The Board of School Directors held its Reorganization Meeting on December 6. The Board unanimously re-elected Steaven Klein and David Ochmanowicz Jr. as President and Vice President, respectively. Also, Robert Diliberto was appointed Chairman of the Finance Committee. The Board voted on its new meeting schedule for the 2019 calendar year. With five new members on the Board since November of last year, everyone has come to learn their roles and responsibilities through numerous workshops, retreats, lots of study, and attendance at a score of meetings. They have formed a very strong governance and leadership team.
During a recent meeting, a student representative highlighted the concerns of many of his high school peers who complain about students Juuling/vaping in bathrooms. This is not news to the Board, nor to the Administration. But those at the meeting found it quite insightful since the student brought up the topic. He claimed that many students do not go to the bathroom during the school day because of it! The Administration maintains the problem is widespread and growing. Some students who are caught vaping at the high school have THC in their possession.
Vaping by students in grades 6 to 12 is skyrocketing, on and off campus. We know from the 2017 PAYS report that 37 percent of our high school students have tried vaping. Last week, The Intelligencer ran a front-page story on the issues of teenage vaping. Yesterday, the Wall Street Journal ran a similar story. To assist in your understanding of the challenges, related health hazards, and discipline issues tied to vaping, we are providing a web page full of resources for you and encourage all parents to check it frequently.
We are taking this problem and health risk to our students very seriously. Previous consequences have not worked for us. To aid in deterring this health-threatening activity, effective January 2, 2019, any student in possession of vaping material or vaping on QCSD property will be fined $50 for the first offense, $100 for each offense thereafter, to be paid within five days of the offense or be subject to other administrative consequences. This new Administrative Regulation is similar to what other school districts are doing across Bucks County.
Early last fall, Dr. Hoffman, the Assistant Superintendent for the Office of Teaching & Learning, presented a report on Academic Year 2017-18 student performance as measured by the PSSA, Keystones, SAT, ACT and Advanced Placement exams. The Board asked for a longitudinal look back of COHORT/year group performance on state assessments. We went back to 2014, the first year that the PSSAs were aligned to the PA Common Core Standards. Remember, the student performance standards are now aligned with an upward progression of rigor that leads to freshman year college readiness.
There are reasons for celebration for how our students are performing relative to other high schools and districts across Pennsylvania. For example, on high school Keystone exams, QCHS students jumped from 97th best performance in the state in 2017, to 45th in 2018. It is a dramatic improvement, but only a snapshot of one year group - last years seniors! Also, high schoolers have greatly benefitted by stepping up to the plate and taking Advanced Placement (college level) courses and passing the national level AP exam for the courses they take. We have had a four to five fold increase in participation and success. In turn, student performance on the SAT and ACT dramatically increased because of the hard work students and teachers are putting into these rigorous courses day-in and day-out.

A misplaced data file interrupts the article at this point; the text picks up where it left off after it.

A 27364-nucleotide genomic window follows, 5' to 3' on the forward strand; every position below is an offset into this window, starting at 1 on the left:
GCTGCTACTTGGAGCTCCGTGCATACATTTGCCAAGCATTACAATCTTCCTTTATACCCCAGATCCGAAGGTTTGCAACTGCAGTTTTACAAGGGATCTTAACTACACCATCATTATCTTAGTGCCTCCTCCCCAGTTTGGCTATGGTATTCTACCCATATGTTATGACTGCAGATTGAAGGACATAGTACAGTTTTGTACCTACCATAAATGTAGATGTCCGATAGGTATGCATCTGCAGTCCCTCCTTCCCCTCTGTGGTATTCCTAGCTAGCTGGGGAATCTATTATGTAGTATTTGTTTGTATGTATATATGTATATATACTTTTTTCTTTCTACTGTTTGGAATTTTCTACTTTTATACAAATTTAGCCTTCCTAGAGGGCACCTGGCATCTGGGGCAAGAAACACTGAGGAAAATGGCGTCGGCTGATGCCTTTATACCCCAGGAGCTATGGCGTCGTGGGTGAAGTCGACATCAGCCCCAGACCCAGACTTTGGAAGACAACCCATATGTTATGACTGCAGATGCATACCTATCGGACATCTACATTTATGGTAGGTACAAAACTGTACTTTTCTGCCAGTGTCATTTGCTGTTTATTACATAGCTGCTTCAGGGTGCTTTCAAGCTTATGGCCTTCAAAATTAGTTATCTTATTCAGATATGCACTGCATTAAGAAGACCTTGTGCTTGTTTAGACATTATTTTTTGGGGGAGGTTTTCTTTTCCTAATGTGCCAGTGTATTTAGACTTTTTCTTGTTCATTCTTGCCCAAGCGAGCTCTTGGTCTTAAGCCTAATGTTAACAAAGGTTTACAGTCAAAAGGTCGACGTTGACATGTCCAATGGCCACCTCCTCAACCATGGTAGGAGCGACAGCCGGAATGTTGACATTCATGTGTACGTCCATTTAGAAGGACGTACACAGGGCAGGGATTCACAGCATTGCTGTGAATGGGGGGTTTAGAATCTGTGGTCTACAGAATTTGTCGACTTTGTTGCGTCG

But there is still a lot of work to be done by all - students, teachers, parents, and the administration. In looking at student performance in Quakertown - over time, in grades 3 through 8, we have not yet “broken the code” on declining student performance on academic standards in mathematics and now, in reading language arts. For example, last year only 38 percent of Quakertown’s eighth graders were proficient or advanced on the PSSAs. As PA Common Core Standards are aligned through high school for college readiness, this means that 62 percent of our current ninth graders have a lot of catching up to do to be ready for college.
At the Dec 6th meeting, Board member Keith Micucci asked if the Board should panic! I said no, but we definitely need a sense of urgency at all levels of the school district, from the classroom to the district office. Historically, 60 percent of our graduating classes attend a four-year college institution, and we need to continue to prepare them to be successful. Working together, there is no doubt that we move mountains for our students. In the meantime, over the Holidays, please take a few moments to study your child’s past performance scores and talk with them about how they are doing. Then share what you learn with us! I am very much interested in your thoughts, as I am sure your teachers and principals are.
Have a wonderful Holiday! It’s supposed to be a record year on America's highways, so safe travels in all that you and your family do.